Implementing Functional Testing Solutions: A Simple 6-Step Strategy
- December 11, 2018
- Hiba Sulaiman
Just a few years back, Quality Assurance wasn’t considered a meaningful career path to choose. Rather, it was considered as basic level R&D, with a low budget and attention-deficit area. Worst case scenario was that QA engineers were reflected as the biggest enemies of developers.
Today, on the other hand, the odds have changed. QA is considered a requisite component of software lifecycle development process. Organizations have come to realize how an application product or website’s quality has a direct impact on the brand’s reputation and customer satisfaction.
For example, in the agile environment, QA engineers are not limited to focus on testing alone, but, in fact, have an important role to play in the planning as well as the delivery stages. The shift left paradigm—which emphasizes on testing to be performed earlier in the lifecycle as opposed to being performed at the very end—calls for QA engineers to potentially possess technically-sound skills and thorough understanding of the CI/CD practices.
Though, QA managers, who typically favor integration in the scrum team, in addition to rapid feedback on user stories and automation, must not overlook the primary objective behind quality engineers, i.e., a high-quality end-product and a smooth-sailing user experience for customers.
For high quality, testing and verification are mandatory. Although there is a list of QA testing types that can be executed to accomplish quality goals. Among them, Functional Testing is one of the most important quite types and also the most sophisticated and comprehensive one.
Functional testing solutions focus on testing features or functionality of a website or software product. In order to test the functionality, a set of inputs are provided to observe if the outputs received are in accordance with what is expected.
To simplify the procedure, we have created a simple 6 steps strategy for implementing functional testing solutions. Read down below:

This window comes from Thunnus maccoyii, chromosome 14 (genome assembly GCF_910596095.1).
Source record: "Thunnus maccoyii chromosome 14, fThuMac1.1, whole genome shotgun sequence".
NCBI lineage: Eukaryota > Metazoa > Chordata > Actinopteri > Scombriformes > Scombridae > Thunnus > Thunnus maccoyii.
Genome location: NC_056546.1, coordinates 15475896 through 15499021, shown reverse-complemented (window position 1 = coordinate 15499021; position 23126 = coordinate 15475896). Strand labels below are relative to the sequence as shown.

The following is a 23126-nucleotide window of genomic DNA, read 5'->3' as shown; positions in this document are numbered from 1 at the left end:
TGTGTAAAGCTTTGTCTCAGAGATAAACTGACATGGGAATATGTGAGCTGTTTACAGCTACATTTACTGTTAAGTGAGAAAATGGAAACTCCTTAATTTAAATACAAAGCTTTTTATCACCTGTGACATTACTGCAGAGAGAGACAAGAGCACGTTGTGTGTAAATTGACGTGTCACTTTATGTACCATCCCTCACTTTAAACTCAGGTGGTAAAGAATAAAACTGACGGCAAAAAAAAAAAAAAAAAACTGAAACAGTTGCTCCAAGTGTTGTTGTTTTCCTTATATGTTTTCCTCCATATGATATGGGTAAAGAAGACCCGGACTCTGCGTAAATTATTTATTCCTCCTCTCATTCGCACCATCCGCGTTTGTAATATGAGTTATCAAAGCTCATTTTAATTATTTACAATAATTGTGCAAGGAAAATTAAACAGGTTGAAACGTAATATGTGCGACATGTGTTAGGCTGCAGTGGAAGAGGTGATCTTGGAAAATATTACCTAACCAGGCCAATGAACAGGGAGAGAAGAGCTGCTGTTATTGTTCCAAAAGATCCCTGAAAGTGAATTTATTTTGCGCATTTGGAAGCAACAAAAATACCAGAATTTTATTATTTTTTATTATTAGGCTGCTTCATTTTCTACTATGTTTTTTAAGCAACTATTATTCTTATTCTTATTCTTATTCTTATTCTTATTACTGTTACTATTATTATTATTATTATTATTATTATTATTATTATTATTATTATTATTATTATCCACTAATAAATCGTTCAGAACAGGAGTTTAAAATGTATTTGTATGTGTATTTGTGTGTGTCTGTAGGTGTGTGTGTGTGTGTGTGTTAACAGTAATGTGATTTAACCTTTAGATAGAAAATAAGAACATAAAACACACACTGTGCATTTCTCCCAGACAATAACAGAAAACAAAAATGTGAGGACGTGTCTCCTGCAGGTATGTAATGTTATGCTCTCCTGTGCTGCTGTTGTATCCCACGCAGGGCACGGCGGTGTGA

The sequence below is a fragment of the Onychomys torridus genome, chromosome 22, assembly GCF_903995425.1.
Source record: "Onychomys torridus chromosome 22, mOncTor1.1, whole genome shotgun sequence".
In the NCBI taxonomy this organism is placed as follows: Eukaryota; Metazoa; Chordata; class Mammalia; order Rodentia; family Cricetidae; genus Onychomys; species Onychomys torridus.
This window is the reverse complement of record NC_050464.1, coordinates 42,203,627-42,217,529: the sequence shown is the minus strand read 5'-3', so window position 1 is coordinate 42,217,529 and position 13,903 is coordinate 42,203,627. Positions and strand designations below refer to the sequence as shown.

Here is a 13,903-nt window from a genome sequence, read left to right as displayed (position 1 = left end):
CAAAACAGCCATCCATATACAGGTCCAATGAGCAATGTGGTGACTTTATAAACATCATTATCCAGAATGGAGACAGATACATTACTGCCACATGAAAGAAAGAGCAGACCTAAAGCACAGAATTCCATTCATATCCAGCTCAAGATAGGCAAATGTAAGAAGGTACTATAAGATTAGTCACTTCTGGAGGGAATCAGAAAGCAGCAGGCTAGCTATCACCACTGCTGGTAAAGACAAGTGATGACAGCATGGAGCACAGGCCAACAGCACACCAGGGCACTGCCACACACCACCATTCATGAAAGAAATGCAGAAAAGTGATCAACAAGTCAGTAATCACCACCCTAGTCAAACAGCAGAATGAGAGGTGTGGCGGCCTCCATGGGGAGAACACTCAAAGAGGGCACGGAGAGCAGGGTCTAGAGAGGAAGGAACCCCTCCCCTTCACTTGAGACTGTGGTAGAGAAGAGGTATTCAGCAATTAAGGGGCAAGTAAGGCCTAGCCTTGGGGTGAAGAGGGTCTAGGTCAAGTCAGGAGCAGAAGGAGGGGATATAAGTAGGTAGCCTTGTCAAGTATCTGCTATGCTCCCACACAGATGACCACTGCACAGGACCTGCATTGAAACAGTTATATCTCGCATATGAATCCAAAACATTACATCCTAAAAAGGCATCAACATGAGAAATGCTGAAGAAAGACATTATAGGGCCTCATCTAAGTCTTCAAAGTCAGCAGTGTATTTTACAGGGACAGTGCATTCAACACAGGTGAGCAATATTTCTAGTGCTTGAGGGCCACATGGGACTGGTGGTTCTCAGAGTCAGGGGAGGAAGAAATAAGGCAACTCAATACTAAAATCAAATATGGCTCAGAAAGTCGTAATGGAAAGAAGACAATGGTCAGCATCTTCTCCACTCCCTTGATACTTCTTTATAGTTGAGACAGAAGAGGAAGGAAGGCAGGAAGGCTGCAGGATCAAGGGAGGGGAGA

1. Gather information to prior to testing:
Before you begin testing, it is important to know what needs to be tested and what strategic plan or procedure to adopt for testing. You can get information about critical user commands and processes from the development team before you begin testing the most critical areas.
Knowing about the latest market demands for product development and what the customer insists to have is essential to begin testing. Once vital information has been gathered, prepare a document or matrix that links the product to the requirement and test cases. This matrix is subject to changes as per changes in the requirements.
2. Prepare test plans and test cases:
Following the documentation, you need to prepare a test plan that highlights your testing objectives as well as the scope of testing, hardware and software tools, number of testers involved and a schedule for testing. This plan should also include the number of test cases that need to be written. Additionally, rank these test cases in accordance with the priority for reducing delay and risk. Also, make sure that the development team reviews these test plans before you execute them.
3. Test execution time!
Test plans…check! Test cases…check! It’s time to execute these tests then. Make sure that the test cases are written are easy to modify if necessary according to the changing demands while testing. All the while testing is being performed, make sure to document the problems faces and write solutions to those problems as well.
4. Take up automated testing
Automated testing helps to improve the quality of the product or website and also cuts back on testing time to 40%. However, the tester takes the decision to decide what needs to be automated and what can be check manually. Since test automation is slightly higher in cost compared to manual testing, nonetheless, it proves to be more beneficial for the product in the long run.
5. Manage defect logs using a data repository
It has been witnessed that testers, while working on the same functionality, may report the same defects, arrange an incorrect order of defect fixing, etc. The only way to avoid this problem is to manage your defect logs or reports within a central data repository that is shared across with other testers working on the same project.
6. Reporting and analyzing of test results
A test result is prepared in a particular format that includes a detailed summary of status and progress all the test cases that were executed along with time stamps against each feature. The report should be readable and understandable enough for the development team to work on fixing them. Following the reporting, the QA and development team sits together to improve on the areas that need to be fixed.
These simple 6-steps strategies make for flawless functional testing solutions that you can deliver your clients.